New York Senate DebateJust when you didn't think anything could be more inappropriate than Pizza Hut trying to sneak an advertising gimmick into the presidential debate, America's Fifty Shades of Grey obsession has reared its ugly head. E.L. James' erotic novel cropped up during the New York Senate debate this week. You know, the debate between Senator Kirsten Gillibrand and her challenger, Wendy Long ... two women.

Apparently if you can't put 'em in a binder, you slap some handcuffs on women and throw 'em in a red room of pain.

The question came in the midst of a lighting round of questions for the two Senate candidates. Sadly for womankind, it even came courtesy of another woman, Liz Benjamin, the host of Capital Tonight on TV station YNN. Check it out:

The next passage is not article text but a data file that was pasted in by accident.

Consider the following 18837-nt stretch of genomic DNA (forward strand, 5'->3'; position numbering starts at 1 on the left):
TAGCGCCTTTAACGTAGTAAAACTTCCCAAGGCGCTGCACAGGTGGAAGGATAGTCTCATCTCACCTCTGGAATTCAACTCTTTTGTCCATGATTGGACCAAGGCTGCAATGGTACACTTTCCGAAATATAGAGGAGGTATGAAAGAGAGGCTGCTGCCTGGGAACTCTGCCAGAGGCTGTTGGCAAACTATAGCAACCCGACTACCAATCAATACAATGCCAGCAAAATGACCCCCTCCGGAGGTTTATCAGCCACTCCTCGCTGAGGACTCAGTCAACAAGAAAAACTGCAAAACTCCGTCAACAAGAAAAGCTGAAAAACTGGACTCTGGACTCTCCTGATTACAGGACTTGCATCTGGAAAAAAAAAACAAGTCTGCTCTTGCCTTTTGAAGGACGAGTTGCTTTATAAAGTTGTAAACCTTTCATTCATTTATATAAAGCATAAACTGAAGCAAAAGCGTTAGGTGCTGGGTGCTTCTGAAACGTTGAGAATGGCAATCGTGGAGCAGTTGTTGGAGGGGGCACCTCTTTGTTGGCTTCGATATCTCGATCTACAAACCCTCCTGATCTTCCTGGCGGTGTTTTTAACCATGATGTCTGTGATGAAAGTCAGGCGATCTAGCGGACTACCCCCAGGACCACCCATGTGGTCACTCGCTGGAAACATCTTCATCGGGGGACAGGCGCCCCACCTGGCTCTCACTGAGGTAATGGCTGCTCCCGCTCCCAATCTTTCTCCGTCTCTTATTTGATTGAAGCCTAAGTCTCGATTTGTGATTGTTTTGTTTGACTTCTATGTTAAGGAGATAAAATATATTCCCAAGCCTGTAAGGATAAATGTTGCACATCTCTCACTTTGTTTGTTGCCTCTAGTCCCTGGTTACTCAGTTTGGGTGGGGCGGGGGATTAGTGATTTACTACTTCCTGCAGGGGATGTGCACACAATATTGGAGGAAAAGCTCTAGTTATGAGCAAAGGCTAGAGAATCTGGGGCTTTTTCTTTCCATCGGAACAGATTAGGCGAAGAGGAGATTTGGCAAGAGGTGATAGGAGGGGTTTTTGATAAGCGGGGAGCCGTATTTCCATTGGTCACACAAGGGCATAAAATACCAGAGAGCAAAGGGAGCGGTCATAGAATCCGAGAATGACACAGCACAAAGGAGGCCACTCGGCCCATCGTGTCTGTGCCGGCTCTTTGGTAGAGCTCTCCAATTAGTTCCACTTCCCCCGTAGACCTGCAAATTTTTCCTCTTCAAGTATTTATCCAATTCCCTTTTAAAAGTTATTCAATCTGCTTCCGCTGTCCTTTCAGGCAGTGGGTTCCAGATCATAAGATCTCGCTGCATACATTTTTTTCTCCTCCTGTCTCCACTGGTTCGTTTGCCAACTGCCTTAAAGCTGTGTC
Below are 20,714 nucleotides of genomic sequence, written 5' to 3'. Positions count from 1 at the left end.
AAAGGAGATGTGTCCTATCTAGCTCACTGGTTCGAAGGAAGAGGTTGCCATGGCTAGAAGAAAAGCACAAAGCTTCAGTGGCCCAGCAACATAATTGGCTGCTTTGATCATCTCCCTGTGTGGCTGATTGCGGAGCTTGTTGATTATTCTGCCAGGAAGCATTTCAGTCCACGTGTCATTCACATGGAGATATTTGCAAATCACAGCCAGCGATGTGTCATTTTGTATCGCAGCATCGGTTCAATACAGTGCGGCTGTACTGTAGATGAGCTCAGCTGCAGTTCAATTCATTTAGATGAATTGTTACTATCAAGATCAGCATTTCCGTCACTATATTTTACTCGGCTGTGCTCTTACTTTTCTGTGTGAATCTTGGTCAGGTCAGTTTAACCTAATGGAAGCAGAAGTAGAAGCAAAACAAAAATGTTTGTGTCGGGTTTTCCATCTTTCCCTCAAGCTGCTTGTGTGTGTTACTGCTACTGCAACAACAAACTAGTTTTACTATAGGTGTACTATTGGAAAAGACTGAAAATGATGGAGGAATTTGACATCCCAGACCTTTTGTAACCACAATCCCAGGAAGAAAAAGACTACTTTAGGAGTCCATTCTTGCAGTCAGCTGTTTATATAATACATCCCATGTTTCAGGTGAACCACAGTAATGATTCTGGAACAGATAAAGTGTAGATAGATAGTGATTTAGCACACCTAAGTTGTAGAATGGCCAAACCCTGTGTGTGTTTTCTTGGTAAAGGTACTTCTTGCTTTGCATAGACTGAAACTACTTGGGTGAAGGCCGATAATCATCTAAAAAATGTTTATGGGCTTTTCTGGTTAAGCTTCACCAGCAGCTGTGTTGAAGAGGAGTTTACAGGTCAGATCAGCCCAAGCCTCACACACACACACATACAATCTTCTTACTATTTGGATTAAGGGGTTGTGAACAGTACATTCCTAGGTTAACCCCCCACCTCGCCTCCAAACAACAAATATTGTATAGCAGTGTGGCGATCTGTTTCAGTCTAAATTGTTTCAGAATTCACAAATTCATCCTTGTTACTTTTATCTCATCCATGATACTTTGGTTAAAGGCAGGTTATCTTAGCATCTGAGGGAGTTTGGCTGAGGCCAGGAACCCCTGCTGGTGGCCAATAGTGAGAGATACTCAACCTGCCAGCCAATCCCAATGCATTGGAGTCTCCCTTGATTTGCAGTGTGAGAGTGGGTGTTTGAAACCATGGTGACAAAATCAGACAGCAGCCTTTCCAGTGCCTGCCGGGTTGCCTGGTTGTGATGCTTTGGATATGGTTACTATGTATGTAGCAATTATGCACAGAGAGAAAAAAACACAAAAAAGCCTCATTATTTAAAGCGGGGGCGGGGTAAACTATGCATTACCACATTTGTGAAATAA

Benjamin looks particularly uncomfortable asking the question, which makes me want to give her a pass ... it was obviously forced on her ...

But the fact is, it was still asked, during what should have been a debate about the important issues facing New Yorkers and the nation. Bringing E.L. James' novels into the room belittled both Long -- to whom the question was directed -- and Gillibrand. Meant to elicit absolutely zero information that can help a voter shape his or her opinion, the question was meaningless at best, sexist at worst.

Asking these women about Fifty Shades implies that A) Female candidates should be expected to waste their time on silly questions. B) Voters don't really want to hear about issues like natural gas drilling or the economy from female candidates. C) Female candidates' sex lives are appropriate fodder for public consumption.

Can you imagine that sort of question being lodged at a male candidate? At President Obama or Mitt Romney? Even at a male Senate candidate? 

Do you think this question was sexist or just plain stupid?

 

Image via PoliticsBuzz/YouTube